01:50  Chart of the day
Success of businesses is not dependent upon product innovation or market knowledge alone. There are host of external factors that decide the fate of any business venture. Out of various factors bureaucracy is the single most important factor that can make or break any business. If a great idea finds resistance from bureaucracy than it can fall on its head. In short, external support from government is important for any business. Lower the government interference, greater the independence and better the operating environment.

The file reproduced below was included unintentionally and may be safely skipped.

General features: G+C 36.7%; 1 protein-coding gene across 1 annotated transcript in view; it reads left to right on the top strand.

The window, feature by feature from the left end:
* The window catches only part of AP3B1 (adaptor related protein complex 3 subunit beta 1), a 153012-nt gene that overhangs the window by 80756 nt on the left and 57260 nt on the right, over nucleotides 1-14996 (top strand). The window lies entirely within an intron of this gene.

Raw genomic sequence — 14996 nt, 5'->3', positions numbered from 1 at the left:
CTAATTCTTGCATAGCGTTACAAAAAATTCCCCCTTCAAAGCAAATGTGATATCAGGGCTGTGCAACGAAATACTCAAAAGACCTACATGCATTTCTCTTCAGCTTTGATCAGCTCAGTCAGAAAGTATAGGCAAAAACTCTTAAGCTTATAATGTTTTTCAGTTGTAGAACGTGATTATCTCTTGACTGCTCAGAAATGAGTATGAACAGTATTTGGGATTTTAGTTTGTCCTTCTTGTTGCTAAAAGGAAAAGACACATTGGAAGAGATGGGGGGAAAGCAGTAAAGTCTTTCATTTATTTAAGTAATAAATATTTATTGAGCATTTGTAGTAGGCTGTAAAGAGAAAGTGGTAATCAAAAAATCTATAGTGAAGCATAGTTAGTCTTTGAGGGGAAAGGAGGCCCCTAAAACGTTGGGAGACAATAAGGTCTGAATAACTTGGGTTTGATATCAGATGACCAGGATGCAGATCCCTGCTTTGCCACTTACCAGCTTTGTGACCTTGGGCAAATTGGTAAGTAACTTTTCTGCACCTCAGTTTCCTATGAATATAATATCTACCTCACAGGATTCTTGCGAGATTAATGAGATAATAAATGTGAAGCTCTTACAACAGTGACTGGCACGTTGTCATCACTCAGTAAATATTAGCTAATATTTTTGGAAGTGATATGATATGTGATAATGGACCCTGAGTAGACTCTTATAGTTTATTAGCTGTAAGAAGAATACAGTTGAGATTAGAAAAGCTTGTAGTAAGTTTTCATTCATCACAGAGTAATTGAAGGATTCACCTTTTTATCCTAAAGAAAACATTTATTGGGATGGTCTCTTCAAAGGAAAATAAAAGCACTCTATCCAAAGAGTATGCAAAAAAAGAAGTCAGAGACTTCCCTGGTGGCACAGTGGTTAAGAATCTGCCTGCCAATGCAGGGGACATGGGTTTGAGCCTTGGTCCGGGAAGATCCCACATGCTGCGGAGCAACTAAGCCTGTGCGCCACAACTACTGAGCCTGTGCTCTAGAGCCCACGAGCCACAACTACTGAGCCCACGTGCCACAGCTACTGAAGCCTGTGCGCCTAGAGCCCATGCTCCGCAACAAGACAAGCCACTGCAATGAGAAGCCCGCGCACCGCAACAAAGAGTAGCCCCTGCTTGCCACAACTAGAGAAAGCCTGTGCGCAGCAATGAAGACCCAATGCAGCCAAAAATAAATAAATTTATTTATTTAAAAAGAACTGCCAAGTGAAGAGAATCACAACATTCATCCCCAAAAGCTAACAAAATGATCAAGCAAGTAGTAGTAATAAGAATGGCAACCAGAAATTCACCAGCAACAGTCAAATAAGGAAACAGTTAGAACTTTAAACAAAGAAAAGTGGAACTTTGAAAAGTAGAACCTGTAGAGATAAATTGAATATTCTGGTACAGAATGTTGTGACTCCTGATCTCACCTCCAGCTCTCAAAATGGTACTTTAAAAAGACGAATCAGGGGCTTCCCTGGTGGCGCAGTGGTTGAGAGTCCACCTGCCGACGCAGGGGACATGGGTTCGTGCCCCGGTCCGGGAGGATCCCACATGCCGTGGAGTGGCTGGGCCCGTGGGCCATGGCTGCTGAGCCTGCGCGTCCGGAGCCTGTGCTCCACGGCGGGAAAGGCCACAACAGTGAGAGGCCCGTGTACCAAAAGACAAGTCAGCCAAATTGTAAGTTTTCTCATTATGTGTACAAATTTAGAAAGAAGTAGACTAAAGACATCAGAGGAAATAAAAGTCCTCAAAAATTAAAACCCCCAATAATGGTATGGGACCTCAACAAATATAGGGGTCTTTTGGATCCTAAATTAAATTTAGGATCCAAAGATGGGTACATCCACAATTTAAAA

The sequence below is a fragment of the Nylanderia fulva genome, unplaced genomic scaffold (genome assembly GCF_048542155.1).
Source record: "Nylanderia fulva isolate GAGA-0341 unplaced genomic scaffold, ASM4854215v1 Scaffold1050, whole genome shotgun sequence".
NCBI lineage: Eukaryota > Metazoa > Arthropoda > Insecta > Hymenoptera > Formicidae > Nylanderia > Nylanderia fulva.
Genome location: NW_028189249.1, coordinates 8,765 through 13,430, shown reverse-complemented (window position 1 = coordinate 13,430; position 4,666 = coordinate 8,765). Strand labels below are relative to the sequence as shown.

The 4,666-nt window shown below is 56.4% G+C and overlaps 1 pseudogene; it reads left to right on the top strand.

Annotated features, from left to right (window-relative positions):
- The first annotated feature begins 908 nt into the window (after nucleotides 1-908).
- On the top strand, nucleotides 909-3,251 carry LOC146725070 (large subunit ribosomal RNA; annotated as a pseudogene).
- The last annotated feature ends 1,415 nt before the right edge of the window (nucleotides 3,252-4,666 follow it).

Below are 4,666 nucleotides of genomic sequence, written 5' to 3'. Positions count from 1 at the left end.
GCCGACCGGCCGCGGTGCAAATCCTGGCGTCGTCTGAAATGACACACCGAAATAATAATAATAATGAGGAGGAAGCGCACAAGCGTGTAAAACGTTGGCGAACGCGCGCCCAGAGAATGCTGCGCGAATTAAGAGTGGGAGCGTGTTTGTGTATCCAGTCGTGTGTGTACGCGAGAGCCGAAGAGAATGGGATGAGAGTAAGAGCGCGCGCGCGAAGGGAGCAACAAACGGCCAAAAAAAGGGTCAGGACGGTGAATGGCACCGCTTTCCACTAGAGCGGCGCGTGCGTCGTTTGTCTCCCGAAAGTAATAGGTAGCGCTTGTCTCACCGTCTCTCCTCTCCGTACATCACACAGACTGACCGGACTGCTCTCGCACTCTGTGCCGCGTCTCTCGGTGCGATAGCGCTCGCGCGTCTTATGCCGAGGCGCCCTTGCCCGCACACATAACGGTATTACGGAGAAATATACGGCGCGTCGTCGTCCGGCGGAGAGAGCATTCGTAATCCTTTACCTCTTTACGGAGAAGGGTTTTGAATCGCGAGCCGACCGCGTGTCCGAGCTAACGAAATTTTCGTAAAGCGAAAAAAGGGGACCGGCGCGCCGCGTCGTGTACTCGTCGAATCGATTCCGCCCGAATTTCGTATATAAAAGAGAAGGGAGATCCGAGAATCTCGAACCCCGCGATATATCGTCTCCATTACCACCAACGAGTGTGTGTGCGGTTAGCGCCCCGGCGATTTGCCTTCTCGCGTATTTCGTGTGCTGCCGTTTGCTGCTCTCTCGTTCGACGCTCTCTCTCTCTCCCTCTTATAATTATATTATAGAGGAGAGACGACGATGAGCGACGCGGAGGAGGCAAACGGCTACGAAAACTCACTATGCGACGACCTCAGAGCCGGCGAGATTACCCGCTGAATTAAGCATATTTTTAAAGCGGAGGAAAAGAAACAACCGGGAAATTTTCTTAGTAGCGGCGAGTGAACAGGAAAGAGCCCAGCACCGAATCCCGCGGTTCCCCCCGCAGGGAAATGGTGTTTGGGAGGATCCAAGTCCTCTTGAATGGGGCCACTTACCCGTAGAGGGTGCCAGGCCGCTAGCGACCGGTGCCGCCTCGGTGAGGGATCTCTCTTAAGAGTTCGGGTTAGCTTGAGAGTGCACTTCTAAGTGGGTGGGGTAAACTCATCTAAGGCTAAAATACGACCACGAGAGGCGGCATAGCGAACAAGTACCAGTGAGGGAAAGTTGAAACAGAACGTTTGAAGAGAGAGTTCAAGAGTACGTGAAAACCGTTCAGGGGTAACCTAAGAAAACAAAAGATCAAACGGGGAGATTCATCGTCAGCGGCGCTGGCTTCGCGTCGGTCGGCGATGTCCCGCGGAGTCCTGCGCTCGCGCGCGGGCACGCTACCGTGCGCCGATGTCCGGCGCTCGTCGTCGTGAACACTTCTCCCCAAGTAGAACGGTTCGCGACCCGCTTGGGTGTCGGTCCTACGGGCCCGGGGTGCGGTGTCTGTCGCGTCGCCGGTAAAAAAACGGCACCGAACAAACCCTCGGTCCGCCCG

Today's chart shows ease of doing business in various countries as compiled by World Bank. Singapore leads the ranking amongst 189 odd economies signifying that starting a business in this country is relatively easy. It is the 8th time in a row that Singapore has topped the charts. Singapore is followed by Hong Kong, New Zealand, US and Denmark. The rankings are assigned after taking into consideration various factors like time required to start a business, taxation structure in the country, reform measures undertaken etc.

Not surprisingly India ranks 134th in the list! Rampant corruption, layers of bureaucracy which make approvals process lengthy, red tapism and complex taxation rules has ensured that India slipped in the ranking by two places this year. If the current scenario does not improve we may well see the ranking slip further in coming years.

Ease of doing business